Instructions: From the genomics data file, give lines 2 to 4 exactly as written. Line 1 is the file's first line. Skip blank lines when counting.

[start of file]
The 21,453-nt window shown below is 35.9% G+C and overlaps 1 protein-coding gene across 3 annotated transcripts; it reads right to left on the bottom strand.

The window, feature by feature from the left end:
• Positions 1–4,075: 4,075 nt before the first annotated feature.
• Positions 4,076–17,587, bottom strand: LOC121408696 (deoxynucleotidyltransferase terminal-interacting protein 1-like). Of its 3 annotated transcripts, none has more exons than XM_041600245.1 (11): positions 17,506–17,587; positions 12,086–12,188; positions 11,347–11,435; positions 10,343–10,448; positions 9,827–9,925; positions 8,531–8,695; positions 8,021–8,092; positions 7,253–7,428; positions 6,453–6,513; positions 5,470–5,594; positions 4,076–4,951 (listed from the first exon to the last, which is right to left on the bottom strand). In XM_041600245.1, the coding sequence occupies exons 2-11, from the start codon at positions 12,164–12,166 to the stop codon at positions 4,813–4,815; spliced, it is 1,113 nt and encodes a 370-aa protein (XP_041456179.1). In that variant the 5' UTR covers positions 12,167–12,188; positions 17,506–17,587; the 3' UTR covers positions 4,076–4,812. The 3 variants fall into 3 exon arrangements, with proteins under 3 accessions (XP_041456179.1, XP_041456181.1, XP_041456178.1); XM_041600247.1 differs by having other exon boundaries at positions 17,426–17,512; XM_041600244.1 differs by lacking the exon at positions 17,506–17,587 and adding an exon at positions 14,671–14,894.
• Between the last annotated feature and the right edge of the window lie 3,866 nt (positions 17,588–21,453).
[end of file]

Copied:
The window, feature by feature from the left end:
• Positions 1–4,075: 4,075 nt before the first annotated feature.
• Positions 4,076–17,587, bottom strand: LOC121408696 (deoxynucleotidyltransferase terminal-interacting protein 1-like). Of its 3 annotated transcripts, none has more exons than XM_041600245.1 (11): positions 17,506–17,587; positions 12,086–12,188; positions 11,347–11,435; positions 10,343–10,448; positions 9,827–9,925; positions 8,531–8,695; positions 8,021–8,092; positions 7,253–7,428; positions 6,453–6,513; positions 5,470–5,594; positions 4,076–4,951 (listed from the first exon to the last, which is right to left on the bottom strand). In XM_041600245.1, the coding sequence occupies exons 2-11, from the start codon at positions 12,164–12,166 to the stop codon at positions 4,813–4,815; spliced, it is 1,113 nt and encodes a 370-aa protein (XP_041456179.1). In that variant the 5' UTR covers positions 12,167–12,188; positions 17,506–17,587; the 3' UTR covers positions 4,076–4,812. The 3 variants fall into 3 exon arrangements, with proteins under 3 accessions (XP_041456179.1, XP_041456181.1, XP_041456178.1); XM_041600247.1 differs by having other exon boundaries at positions 17,426–17,512; XM_041600244.1 differs by lacking the exon at positions 17,506–17,587 and adding an exon at positions 14,671–14,894.